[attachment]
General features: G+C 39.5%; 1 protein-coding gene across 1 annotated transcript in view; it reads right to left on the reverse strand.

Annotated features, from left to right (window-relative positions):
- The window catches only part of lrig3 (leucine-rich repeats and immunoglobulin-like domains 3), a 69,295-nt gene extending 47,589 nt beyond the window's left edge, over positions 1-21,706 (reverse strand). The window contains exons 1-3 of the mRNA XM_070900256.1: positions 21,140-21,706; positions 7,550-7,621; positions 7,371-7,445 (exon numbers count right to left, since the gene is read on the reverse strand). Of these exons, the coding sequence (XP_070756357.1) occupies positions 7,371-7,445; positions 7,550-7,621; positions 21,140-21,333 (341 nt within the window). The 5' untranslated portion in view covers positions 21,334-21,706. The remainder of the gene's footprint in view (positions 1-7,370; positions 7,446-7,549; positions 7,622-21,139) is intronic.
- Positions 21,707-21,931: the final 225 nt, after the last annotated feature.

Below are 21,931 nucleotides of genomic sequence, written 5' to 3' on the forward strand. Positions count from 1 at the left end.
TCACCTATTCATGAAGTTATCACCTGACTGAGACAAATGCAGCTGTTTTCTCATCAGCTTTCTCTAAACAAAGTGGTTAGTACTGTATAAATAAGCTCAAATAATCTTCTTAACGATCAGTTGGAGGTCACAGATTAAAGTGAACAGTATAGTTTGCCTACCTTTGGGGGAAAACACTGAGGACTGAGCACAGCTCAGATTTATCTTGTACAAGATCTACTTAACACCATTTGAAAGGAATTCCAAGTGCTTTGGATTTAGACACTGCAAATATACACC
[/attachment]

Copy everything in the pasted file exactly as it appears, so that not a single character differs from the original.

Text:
General features: G+C 39.5%; 1 protein-coding gene across 1 annotated transcript in view; it reads right to left on the reverse strand.

Annotated features, from left to right (window-relative positions):
- The window catches only part of lrig3 (leucine-rich repeats and immunoglobulin-like domains 3), a 69,295-nt gene extending 47,589 nt beyond the window's left edge, over positions 1-21,706 (reverse strand). The window contains exons 1-3 of the mRNA XM_070900256.1: positions 21,140-21,706; positions 7,550-7,621; positions 7,371-7,445 (exon numbers count right to left, since the gene is read on the reverse strand). Of these exons, the coding sequence (XP_070756357.1) occupies positions 7,371-7,445; positions 7,550-7,621; positions 21,140-21,333 (341 nt within the window). The 5' untranslated portion in view covers positions 21,334-21,706. The remainder of the gene's footprint in view (positions 1-7,370; positions 7,446-7,549; positions 7,622-21,139) is intronic.
- Positions 21,707-21,931: the final 225 nt, after the last annotated feature.

Below are 21,931 nucleotides of genomic sequence, written 5' to 3' on the forward strand. Positions count from 1 at the left end.
TCACCTATTCATGAAGTTATCACCTGACTGAGACAAATGCAGCTGTTTTCTCATCAGCTTTCTCTAAACAAAGTGGTTAGTACTGTATAAATAAGCTCAAATAATCTTCTTAACGATCAGTTGGAGGTCACAGATTAAAGTGAACAGTATAGTTTGCCTACCTTTGGGGGAAAACACTGAGGACTGAGCACAGCTCAGATTTATCTTGTACAAGATCTACTTAACACCATTTGAAAGGAATTCCAAGTGCTTTGGATTTAGACACTGCAAATATACACC